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January 2003



We mourn the passing of:
Mary Wesley (Mary Aline Mynars Siepmann) who has died at her home in Totnes, Devon, December 30 2002, aged 90. She amazed the literary world by having her first novel, Jumping The Queue, published when she was 70, in 1983. She went on to write nine more, most notably The Camomile Lawn, figured regularly in the bestseller lists and was appointed CBE in 1995.

Recent Literary Honours

Prize-winning author William Trevor has received an honorary knighthood in recognition of his services to literature. The Irish author received the honorary KBE from Culture Secretary Tessa Jowell on Wednesday.

New Years Honours List

Novelist and biographer Peter Ackroyd becomes a CBE after the success of his 800-page London: The Biography. Among many others, he has also written biographies of Ezra Pound, Charles Dickens and Thomas More.

Writer Anthony Buckeridge, who created the hugely popular Jennings books for boys in the 1950s, is awarded an OBE at the age of 90.

Poet Jo Shapcott, who became the first person to have won the National Poetry Competition twice, the second time in 1991 with her acclaimed poem Phrase Book, becomes a CBE.

Bad Sex in Fiction Award

Author Wendy Perriam has won one of the least coveted prizes in literature - the Bad Sex in Fiction Award.

The annual award is organised by the Literary Review, and was founded by the literary critics Rhoda Koenig and the late Auberon Waugh in 1993.

The prize recognises writers of the worst descriptions of a sex act in a contemporary novel and it was third time "lucky" for the author who has the misfortune of being nominated three times in row, this time for her novel Tread Softly which the judges at the Literary Review deemed the worst offender for writing about love-making.

Some of the biggest names in literature had been nominated for the title including Will Self, Nicholas Coleridge, Ethan Hawke, Michael Faber and Hari Kunzru.

Feature article from Alba Books

Bookselling in the Scottish Highlands

I suspect that most people living in England and a great many in Scotland have little awareness of what lies beyond Edinburgh and Glasgow, never mind beyond Stirling, Perth, and Dundee. Even beyond Aberdeen to the north and west only after a drive of nearly 300 miles do you reach the northern tip of the country. This great swathe of land (the area covered by the Highland Council alone is the size of Belgium with a population only a fraction in excess of 200,000) has a handful of small towns, mostly in the east, one, very new and quite small, city and a scattered rural population. In such territory how do sellers of second-hand books get by. The answer, for the most part, is, tenuously. Inverness (created a city for the Millennium), through which practically every visitor to the Highlands passes and which has a population of around 50,000, has grown rapidly over the past decade or so. Here in a converted church just off the city centre, is Leakey’s, a long-established dealer with a large general stock and a coffee shop in superb premises. It has never seriously been challenged as the premier bookdealer in the north and probably the only one to enjoy the kind of footfall common in the more populous areas in the south and in England.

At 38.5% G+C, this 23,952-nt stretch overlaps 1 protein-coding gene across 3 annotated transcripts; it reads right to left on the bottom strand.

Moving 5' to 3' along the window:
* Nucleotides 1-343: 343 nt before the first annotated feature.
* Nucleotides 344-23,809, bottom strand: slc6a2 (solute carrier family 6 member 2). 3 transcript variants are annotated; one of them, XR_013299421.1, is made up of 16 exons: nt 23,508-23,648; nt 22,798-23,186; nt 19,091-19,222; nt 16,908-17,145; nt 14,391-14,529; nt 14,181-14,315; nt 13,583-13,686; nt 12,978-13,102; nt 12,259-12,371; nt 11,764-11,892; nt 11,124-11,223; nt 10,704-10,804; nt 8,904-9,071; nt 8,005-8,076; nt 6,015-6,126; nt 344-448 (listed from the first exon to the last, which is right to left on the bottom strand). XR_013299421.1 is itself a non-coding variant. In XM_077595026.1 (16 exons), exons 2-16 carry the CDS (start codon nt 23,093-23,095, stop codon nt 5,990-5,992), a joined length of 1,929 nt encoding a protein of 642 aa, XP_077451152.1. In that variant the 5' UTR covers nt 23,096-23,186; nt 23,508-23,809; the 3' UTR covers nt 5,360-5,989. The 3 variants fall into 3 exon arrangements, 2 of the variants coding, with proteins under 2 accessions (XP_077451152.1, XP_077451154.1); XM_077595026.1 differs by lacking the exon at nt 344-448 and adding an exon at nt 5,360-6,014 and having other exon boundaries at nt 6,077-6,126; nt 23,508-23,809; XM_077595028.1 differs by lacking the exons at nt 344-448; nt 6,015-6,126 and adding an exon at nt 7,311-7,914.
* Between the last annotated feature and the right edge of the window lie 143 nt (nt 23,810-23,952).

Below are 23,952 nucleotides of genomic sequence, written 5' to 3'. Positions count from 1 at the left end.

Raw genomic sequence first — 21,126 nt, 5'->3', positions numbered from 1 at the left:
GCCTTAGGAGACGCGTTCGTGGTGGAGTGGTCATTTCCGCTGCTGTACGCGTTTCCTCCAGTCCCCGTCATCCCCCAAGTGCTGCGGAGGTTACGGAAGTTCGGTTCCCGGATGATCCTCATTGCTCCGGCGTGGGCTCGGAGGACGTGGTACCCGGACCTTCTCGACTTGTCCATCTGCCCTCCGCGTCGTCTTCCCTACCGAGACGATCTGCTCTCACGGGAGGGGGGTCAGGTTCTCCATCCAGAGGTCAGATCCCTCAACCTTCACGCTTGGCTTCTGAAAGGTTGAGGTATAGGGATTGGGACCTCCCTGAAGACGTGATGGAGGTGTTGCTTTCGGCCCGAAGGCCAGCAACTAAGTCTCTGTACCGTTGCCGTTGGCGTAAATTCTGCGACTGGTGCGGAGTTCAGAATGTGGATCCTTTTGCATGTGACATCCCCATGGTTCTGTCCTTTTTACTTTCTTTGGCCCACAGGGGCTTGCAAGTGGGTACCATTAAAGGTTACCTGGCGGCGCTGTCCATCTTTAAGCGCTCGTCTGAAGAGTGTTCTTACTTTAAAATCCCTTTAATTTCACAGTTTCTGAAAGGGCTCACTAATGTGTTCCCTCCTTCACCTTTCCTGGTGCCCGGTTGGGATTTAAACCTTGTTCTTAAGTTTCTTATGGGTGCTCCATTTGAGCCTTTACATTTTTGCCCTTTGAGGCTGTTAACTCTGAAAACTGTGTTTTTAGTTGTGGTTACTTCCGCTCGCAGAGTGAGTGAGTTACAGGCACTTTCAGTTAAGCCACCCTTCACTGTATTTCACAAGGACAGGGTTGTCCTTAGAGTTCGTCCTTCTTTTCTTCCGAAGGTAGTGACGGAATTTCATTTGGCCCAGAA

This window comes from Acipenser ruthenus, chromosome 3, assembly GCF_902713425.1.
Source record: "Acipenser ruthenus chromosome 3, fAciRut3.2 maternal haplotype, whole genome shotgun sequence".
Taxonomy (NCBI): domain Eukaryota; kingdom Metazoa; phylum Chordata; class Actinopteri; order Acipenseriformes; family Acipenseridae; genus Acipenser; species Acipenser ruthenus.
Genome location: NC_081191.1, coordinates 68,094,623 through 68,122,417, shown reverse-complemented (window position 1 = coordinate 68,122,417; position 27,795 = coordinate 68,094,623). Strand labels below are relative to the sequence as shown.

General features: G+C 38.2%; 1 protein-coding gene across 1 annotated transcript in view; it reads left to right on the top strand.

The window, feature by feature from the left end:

North and west of Inverness, in the Highlands proper, bookshops are few and far between. There is one in the far north, in Thurso, and another, closer to Inverness, in Dingwall. Curiously, there appear to be very few dealers in the Highlands working from home and selling by mail order either via the Internet or by catalogue. Politicians and others charged with the economic regeneration of the area have loudly trumpeted the benefits that new technology would bring. It seems to have had very little effect on our business here and my guess is that the introduction of broadband will not make much difference either. It might be an interesting exercise to compare the north of Scotland with a rural part of England, like Cornwall, which has a similar population, though in a much smaller area, but sustains a much greater number of dealers in second-hand books, including those with shops.

From Inverness to Aberdeen a journey of just over a hundred miles takes you through mostly rural, mostly agricultural, country with small towns at fairly regular intervals. Some of these do support second-hand bookshops, although for the most part, only just. From a mood of cautious optimism two or three years ago with some considering expansion, the climate is now much gloomier. The longest-established shop in the area, the Dufftown Bookshop, closed its doors in the summer. Others are finding trading conditions generally harder, being obliged to find additional sources of income just to stay afloat.